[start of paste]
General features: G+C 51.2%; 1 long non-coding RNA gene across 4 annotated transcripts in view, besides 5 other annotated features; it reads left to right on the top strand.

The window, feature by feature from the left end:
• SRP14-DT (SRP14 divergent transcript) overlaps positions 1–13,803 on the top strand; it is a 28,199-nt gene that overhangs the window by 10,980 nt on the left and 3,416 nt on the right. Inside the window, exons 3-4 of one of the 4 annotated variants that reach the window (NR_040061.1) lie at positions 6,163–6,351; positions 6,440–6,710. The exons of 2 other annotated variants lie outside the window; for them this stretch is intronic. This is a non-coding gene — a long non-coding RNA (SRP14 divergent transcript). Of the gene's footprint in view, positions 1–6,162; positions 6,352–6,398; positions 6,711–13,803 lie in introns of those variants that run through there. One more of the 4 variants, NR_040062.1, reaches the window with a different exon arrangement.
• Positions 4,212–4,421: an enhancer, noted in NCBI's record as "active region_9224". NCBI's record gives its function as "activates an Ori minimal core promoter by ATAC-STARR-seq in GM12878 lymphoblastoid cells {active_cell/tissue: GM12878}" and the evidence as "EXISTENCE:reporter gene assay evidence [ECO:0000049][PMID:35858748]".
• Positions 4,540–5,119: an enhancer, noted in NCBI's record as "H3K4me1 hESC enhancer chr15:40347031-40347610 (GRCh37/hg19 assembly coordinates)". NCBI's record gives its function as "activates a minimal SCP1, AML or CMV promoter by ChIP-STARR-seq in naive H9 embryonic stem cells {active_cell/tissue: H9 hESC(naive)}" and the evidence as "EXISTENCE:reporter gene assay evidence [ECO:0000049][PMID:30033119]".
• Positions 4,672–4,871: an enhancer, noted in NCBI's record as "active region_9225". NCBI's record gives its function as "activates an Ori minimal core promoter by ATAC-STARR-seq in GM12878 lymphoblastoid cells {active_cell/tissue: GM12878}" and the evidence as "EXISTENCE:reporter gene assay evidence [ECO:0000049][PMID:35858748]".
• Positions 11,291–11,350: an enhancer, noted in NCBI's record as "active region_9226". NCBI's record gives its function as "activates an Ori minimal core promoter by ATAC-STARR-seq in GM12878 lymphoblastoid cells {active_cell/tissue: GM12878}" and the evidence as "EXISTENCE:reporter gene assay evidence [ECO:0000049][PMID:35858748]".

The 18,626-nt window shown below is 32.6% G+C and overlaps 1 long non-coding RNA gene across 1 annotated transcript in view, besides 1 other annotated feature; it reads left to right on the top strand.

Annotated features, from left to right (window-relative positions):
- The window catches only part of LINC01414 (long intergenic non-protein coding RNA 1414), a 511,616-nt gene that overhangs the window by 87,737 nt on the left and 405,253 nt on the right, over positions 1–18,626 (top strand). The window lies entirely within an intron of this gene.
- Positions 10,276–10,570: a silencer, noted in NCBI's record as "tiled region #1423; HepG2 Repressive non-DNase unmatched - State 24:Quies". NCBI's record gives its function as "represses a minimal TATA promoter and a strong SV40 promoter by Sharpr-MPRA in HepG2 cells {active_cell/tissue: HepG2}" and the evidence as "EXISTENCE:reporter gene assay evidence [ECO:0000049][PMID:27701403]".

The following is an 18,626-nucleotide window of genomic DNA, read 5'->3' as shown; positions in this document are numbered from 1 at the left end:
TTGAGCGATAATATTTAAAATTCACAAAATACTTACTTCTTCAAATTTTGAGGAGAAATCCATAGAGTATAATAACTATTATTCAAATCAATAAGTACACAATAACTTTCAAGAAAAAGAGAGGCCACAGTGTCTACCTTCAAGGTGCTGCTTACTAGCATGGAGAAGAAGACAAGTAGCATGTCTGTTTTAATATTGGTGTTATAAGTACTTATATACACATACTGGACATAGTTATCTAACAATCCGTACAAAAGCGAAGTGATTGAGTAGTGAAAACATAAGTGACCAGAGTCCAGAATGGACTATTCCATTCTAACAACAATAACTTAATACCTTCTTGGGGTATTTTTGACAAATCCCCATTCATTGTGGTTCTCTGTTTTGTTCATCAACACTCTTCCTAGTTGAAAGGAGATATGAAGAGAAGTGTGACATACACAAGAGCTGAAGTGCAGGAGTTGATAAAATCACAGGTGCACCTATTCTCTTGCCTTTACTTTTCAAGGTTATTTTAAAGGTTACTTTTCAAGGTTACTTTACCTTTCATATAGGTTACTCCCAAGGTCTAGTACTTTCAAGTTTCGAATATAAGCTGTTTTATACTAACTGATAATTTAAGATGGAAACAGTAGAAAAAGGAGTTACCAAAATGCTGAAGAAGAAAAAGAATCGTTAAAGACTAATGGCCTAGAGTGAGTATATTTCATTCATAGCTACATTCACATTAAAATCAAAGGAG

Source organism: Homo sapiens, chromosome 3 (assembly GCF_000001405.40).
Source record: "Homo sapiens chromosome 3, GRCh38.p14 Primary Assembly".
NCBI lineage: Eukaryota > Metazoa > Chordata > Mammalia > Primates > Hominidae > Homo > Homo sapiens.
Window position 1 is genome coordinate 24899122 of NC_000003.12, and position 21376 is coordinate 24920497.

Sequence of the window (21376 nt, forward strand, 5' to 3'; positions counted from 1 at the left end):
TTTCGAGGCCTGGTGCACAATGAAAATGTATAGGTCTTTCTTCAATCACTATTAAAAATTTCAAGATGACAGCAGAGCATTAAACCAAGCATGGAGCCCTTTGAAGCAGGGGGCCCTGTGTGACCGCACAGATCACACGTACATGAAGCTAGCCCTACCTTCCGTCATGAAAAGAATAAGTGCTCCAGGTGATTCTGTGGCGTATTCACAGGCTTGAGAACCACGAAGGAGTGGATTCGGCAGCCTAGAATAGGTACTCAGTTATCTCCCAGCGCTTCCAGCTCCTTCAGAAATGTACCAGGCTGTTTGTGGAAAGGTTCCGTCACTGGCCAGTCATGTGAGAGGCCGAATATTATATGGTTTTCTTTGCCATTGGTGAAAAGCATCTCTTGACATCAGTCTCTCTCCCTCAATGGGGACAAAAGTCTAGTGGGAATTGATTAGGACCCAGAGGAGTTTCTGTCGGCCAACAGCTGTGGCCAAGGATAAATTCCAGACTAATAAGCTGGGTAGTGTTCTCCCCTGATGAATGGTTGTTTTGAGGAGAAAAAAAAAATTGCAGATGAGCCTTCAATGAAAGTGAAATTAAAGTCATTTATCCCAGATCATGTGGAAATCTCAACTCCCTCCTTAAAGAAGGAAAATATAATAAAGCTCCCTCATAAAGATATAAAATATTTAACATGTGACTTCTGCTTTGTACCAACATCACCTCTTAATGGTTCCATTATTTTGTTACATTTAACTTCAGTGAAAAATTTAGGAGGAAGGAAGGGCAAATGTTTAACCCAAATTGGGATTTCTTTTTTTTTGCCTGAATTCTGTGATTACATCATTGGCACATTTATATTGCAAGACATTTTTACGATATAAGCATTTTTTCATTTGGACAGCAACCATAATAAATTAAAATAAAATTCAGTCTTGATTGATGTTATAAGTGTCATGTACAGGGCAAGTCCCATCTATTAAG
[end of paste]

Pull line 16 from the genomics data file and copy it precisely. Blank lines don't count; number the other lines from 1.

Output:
NCBI lineage: Eukaryota > Metazoa > Chordata > Mammalia > Primates > Hominidae > Homo > Homo sapiens.